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Grid reference: SU6089
Location: 51°35’56"N, 1°7’30"W
Population: 6,496  (2001)
Post town: Wallingford
Postcode: OX10
Dialling code: 01491
Local Government
Council: South Oxfordshire
Website: Wallingford Town Council

Wallingford is a beautiful market town in Berkshire, sitting on the banks of the River Thames in the upper Thames Valley.

The town is on the south bank side of the River Thames, which flows gracefully past, southward toward the Goring Gap, bridged at Wallingford by a 900-foot long mediæval stone bridge across the river and across the adjacent flood plain of the Oxfordshire bank. Wallingford lies at the foot of the Berkshire Downs. Across the bridge is the village of Crowmarsh Gifford. The two are linked by Wallingford Bridge. The southern end of the town adjoins Winterbrook, in the parish of Cholsey.

The town

Castle Street and High Street corner

The centre of Wallingford has the feel of a fine old market town, its middle built around a large open town square where the war memorial stands. Here too is the 17th-century arcaded town hall and shops. Alleyways wander off from the street and here too are a number of historic inns.[1]

The Wallingford Museum contains exhibits about Wallingford and round about. The town also has the Corn Exchange theatre, the Cholsey and Wallingford steam railway

The town has two public parks, Castle Gardens and The Bullcroft, of which the former (owned by the Town Council) contains the ruin of Wallingford Castle, which once guarded the crossing of the Thames is more troubled times. A blues festival, and the annual BunkFest folk festival have taken place in the parks.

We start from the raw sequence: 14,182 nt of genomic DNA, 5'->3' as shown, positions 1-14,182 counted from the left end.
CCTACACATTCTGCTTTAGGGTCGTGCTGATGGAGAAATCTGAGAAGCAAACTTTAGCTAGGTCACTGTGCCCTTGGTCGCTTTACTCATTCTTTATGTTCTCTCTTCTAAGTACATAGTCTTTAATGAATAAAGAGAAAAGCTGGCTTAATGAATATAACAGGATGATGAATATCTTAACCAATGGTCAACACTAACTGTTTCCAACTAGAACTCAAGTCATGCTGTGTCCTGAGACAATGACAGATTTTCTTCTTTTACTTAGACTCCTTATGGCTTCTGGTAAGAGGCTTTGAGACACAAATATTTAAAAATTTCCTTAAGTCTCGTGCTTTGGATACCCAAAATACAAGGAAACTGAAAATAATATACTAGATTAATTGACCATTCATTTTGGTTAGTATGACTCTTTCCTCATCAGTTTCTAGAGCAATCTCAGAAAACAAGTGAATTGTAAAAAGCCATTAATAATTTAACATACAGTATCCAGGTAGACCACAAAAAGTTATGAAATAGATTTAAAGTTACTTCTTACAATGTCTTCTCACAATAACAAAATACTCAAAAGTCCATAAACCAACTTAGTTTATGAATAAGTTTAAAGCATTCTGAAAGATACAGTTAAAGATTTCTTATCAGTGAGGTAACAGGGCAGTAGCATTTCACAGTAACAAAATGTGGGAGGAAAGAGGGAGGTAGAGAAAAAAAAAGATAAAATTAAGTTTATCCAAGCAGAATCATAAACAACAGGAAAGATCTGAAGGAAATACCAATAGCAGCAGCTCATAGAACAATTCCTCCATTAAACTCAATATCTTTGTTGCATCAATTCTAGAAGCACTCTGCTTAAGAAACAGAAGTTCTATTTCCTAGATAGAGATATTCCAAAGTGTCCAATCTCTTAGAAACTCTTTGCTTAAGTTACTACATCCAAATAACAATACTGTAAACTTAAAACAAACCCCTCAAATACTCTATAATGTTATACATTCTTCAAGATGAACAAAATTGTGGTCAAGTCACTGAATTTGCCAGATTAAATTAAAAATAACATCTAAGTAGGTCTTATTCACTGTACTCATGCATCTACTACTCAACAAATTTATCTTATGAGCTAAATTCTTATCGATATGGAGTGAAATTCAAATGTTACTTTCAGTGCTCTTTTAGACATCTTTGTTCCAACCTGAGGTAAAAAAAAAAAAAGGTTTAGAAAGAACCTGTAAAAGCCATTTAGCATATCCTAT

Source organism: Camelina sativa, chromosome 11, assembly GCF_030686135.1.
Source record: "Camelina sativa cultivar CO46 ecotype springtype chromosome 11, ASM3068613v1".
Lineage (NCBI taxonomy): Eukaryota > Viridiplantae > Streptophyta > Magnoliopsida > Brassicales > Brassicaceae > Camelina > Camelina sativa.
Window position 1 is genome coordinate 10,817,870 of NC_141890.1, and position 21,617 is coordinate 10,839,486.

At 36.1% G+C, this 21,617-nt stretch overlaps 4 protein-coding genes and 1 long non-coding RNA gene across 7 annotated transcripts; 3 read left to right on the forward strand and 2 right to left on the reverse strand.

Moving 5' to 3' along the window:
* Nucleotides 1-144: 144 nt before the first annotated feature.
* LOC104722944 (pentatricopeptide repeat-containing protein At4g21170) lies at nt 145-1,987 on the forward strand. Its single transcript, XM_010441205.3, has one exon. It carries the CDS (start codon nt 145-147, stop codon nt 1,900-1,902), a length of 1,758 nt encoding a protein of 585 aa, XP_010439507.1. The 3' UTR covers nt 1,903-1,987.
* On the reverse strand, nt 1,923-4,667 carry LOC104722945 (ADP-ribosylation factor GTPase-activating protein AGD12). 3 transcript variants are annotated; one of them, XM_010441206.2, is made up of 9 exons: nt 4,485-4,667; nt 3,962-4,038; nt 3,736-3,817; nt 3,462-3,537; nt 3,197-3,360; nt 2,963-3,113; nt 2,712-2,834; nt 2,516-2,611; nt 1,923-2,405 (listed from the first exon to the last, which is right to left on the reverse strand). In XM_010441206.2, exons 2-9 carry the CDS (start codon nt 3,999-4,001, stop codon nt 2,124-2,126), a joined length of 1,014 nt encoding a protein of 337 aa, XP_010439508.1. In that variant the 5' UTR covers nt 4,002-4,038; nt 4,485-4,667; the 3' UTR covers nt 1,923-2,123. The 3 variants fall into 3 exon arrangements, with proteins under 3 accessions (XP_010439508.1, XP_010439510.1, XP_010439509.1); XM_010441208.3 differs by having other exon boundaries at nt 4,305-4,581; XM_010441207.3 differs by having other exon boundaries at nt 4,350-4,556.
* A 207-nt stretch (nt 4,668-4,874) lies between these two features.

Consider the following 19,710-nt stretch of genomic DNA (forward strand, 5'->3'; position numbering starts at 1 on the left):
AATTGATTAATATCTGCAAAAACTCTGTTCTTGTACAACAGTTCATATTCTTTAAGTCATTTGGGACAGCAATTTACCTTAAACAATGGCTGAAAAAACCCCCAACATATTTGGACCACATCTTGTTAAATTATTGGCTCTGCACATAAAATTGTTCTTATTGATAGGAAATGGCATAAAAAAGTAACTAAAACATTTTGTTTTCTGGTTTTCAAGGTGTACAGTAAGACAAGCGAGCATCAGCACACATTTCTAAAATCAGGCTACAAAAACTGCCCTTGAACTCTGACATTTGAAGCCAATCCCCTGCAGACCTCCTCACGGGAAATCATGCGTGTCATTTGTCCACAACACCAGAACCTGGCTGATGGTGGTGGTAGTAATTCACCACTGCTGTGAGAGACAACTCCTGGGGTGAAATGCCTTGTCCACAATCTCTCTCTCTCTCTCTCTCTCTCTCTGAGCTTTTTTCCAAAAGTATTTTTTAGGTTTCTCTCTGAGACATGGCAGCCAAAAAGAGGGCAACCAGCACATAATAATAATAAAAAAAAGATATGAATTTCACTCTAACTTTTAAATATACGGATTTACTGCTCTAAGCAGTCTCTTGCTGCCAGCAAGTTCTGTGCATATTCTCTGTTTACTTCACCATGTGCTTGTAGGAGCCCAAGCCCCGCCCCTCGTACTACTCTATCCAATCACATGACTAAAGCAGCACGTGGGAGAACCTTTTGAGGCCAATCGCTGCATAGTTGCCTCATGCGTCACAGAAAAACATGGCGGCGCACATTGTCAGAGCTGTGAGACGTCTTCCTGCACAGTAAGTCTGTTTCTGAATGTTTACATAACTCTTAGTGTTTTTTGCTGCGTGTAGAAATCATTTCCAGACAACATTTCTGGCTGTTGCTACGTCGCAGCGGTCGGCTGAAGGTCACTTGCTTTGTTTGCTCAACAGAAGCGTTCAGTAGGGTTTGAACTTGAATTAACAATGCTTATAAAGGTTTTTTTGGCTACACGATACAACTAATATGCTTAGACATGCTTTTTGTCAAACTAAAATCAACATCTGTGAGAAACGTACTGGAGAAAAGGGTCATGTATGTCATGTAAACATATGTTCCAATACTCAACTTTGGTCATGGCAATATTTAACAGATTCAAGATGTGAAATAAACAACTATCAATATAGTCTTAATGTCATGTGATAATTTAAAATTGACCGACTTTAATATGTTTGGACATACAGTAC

In recent years the town has been used as a location for filming, including Midsomer Murders, which has also featured the Parish Church Choir.


Although only a small town, Wallingford has three ancient churches within the Parish of St Mary-le-More and St Leonard. It once had 14 churches. St Leonard's is the home of Wallingford Parish Church Choir, named in 2011 as Britain's favourite church choir,[2]


Wallingford grew up around a strategic crossing point of the River Thames. The place has been fortified since at least Anglo-Saxon times, when it was an important fortified borough of Wessex with the right to mint Royal coinage. It was enclosed with substantial earthworks by King Alfred the Great in the 9th century as part of a network of fortified towns known as burhs or "burghs" to protect Wessex against the Vikings. These defences can still be clearly discerned as a group of four roughly square areas around the centre of the town and are probably the best preserved such fortifications in England. Wallingford became the chief town of Berkshire and the seat of the county's Ealdorman.

During the Norman conquest in 1066, the local lord, Wigod, allowed William the Conqueror's invading armies to cross the Thames unopposed from west to east in order that his army might march on Berkhamsted, where he received the English surrender before marching on London. At that time, the river at Wallingford was the lowest point at which the river could be forded. The town subsequently stood in high favour with the Normans.

The Domesday Book of 1086 lists Wallingford as one of only 18 towns in the kingdom with a population of over 2,000 people.

Wallingford Castle

Ruins in the Wallingford Castle Gardens

Wallingford Castle was built soon after the Conquest and became a key strategic centre for the Empress Matilda's party during the civil war that began after the death of her father Henry I. The place was besieged a number of times and the Treaty of Wallingford ending the conflict was concluded here in November 1153. The town was granted a Royal Charter in 1155 by the new king, Henry II; only the second town in England to receive one.